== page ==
Major Publishers + Kobalt Get $5 Million, Spotify Escapes an Audit, Indie Songwriters Get To Help Build Song Database. Yay!

The major publishers are on the verge of a major settlement with Spotify.  Details have emerged that make it clear that everyone gets something except indie songwriters.  Well, indie songwriters may get  a few dollar IF they help build Spotify’s spiffy new database by dutifully submitting publishing information. But unlike the major publishers they won’t receive penalties or the statutory damages that may be legally due to them.  Statutory damages  can be in the thousands of dollars per unlicensed song

And why exactly are indies helping build a Spotify publishing database?  I mean Spotify built a streaming service and raised billions of dollars and they forgot to build a song royalty and licensing payment system? It’s not songwriter’s fault the company is apparently run by incompetents.  Further there were also plenty of third party vendors that could have done a halfway decent job licensing and paying royalties.  Which reminds me why does HFA get in on the deal?  They were in charge of licensing the songs that didn’t get licensed.   This literally punishes the victim while rewarding the apparent mass infringer and its enabler in chief.  This is a complete outrage.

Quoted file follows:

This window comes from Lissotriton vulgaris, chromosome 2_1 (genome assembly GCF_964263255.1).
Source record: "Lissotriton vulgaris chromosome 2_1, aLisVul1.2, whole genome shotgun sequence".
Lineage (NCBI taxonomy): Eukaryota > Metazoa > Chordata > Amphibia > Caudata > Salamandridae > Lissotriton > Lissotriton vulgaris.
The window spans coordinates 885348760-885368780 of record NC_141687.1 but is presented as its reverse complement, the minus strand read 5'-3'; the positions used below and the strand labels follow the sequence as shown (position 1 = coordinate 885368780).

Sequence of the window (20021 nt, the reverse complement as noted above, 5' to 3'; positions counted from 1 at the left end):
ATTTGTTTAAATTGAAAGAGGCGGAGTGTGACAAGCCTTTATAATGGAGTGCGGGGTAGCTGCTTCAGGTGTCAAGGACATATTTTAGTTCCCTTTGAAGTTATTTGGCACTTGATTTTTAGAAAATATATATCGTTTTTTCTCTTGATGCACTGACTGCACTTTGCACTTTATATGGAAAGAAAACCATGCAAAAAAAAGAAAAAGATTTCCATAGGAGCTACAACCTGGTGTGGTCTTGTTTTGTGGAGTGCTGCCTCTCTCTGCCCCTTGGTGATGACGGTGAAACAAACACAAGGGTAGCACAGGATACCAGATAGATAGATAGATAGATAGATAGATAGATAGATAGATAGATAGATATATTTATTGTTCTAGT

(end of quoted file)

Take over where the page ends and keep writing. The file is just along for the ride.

Judging from preliminary data it appears  that the unlicensed songs (and resulting unpaid royalties) were largely indie publishers not represented by the major label publishers or the Harry Fox Agency.    So why is it that any remaining royalties will be paid out according to publisher market share?  That will only guarantee that the major publishers are paid royalties that should belong to indie songwriters.

So here we go again.  In a shortsighted cash grab the major publishers will take what most average-hardworking-play-by-the-rules Americans would call a $5 million bribe, in exchange for giving Spotify an out on the ongoing HFA audit and provide a smokescreen that misleads independent songwriters and Spotify investors into thinking that the unlicensed song problem has been fixed.  It has not.  In fact it’s worse than fixed.  It’s a $5 million dollar whitewash.